1Co 8:1-3 Recall that Paul has begun answering questions posed to him by the Corinthians; what question does he begin answering here? Note: In Roman and Greek culture, animals were not just slaughtered for food, but nearly always sacrificed to the gods; a portion would go to the officiating priest, and the remainder would then either be eaten sacrificially by the one making the sacrifice, or taken home to eat privately, or else sold in the local markets for food. Is Paul’s answer to their question a matter of making them more knowledgeable? Why not? What answer to their question does he give at this very beginning of his discourse? Explain the truth of 1Co 8:2. See 1Co 3:18, 13:8-12. What does Paul mean that if anyone loves God, he is known by Him? See Ex 33:17, Mat 7:23, Jn 10:14, Gal 4:9, 2 Tim 2:19, Rev 2:19.
1Co 8:4-6 What “knowledge” did many of the Corinthian Christians possess regarding the nature of an idol? Was such knowledge true? What does Paul mean that there is no such thing as an idol in the world? See Ps 135:15-17, Jer 51:17-18, Hab 2:19, Acts 19:26. Does that mean that people who worship idols are actually worshiping nothing at all? See 1Co 10:19-21. What does he mean that there is no God but one (1Co 8:4), and yet there are many gods and many lords (1Co 8:5)? See Deut 4:35, Is 46:9, Ps 106:37-38, Rev 9:20. What “idols” do people bow down to today, that like the idols of old are vain and worthless, without life or breath to save them, and yet in fact are inspired by demons? See Mat 6:24, Luke 4:5-7. What does 1Co 8:6 teach us about God, our purpose in life, and the Lord Jesus Christ?
1Co 8:7-8 Is it such knowledge as Paul has discussed in the previous verses that will commend us to God? What does commend us to God? See again 1Co 8:1 and 3. In 1Co 8:7, was it the food itself that defiled the weak Christian? See Mark 7:18-19. What was it? See Rom 14:14. Did the knowledge about the true nature of an idol that allowed a strong Christian to have no reservations about eating meat that may have been sacrificed to an idol make him “better” before God? Did the lack of such knowledge make the weak Christian “worse” before God? See Rom 14:17.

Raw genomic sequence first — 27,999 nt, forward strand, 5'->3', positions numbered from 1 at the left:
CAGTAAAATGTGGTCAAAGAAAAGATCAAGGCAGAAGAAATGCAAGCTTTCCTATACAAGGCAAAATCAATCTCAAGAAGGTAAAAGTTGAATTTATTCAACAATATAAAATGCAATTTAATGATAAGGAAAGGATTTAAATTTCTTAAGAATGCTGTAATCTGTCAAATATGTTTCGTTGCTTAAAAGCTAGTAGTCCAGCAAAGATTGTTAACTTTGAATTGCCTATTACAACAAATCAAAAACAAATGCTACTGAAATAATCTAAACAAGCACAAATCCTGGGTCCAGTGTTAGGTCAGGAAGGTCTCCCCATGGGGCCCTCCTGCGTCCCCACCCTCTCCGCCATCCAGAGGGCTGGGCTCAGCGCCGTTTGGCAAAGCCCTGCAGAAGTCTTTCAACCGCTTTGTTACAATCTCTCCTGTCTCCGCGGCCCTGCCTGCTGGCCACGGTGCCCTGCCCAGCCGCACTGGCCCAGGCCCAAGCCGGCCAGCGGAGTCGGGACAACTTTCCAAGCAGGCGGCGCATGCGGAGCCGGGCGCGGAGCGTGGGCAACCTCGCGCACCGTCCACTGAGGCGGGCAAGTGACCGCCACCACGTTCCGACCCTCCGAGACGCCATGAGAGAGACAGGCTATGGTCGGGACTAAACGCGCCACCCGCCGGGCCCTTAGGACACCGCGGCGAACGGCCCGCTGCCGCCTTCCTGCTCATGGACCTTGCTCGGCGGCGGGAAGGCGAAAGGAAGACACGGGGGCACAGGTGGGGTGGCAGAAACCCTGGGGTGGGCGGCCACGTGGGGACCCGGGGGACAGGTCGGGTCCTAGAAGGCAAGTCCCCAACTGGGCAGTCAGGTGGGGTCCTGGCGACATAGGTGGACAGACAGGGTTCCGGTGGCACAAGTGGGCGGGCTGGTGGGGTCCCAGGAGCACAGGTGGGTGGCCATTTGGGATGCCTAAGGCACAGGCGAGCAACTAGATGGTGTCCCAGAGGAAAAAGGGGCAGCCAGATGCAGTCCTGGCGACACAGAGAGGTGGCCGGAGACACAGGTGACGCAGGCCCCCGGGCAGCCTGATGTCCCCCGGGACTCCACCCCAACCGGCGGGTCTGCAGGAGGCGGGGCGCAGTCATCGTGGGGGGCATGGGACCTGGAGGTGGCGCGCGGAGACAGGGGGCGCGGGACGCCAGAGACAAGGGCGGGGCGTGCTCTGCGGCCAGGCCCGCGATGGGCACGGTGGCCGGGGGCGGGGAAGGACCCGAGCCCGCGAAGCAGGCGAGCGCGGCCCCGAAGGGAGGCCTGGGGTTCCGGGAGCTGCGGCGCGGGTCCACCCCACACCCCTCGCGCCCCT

1Co 8:9-13 Notice that “liberty” in 1Co 8:9 is literally “right”. Christ died to make us free, and in Him a Christian has many rights. However, what tempers and is more important than those rights? When a person clings to his “rights” is he being like Jesus? See Mat 20:28, Luke 22:27, 2 Cor 8:9, Phil 2:6-7. (Note: all of chapter 9 expands upon this concept.) In 1Co 8:1 Paul explained that love edifies, or builds up, or strengthens another. In 1Co 8:10 he uses the same word to explain how one person’s knowledge and rights may strengthen or embolden another to do something that violates his conscience, thus causing him to stumble into sin. What is the great danger of this to one who has a weak conscience? See 1Co 8:11, and notice that “ruined” there means to be destroyed or perish. What is the great danger of this to the one who has knowledge and is simply exercising his “rights”? See 1Co 8:12, and also Luke 17:1-2. Oh! Do we understand like Paul the great danger into which we put others and ourselves by exalting our knowledge and rights over love? What conclusion does Paul therefore draw that we would do well to follow? See 1Co 8:13, and also 1Co 10:23-24, Rom 14:15.
The principle Paul discusses in this and the following two chapters applied especially to food sacrificed to idols in the first century, something we don’t face today. What issues do we face today to which the same principle still applies?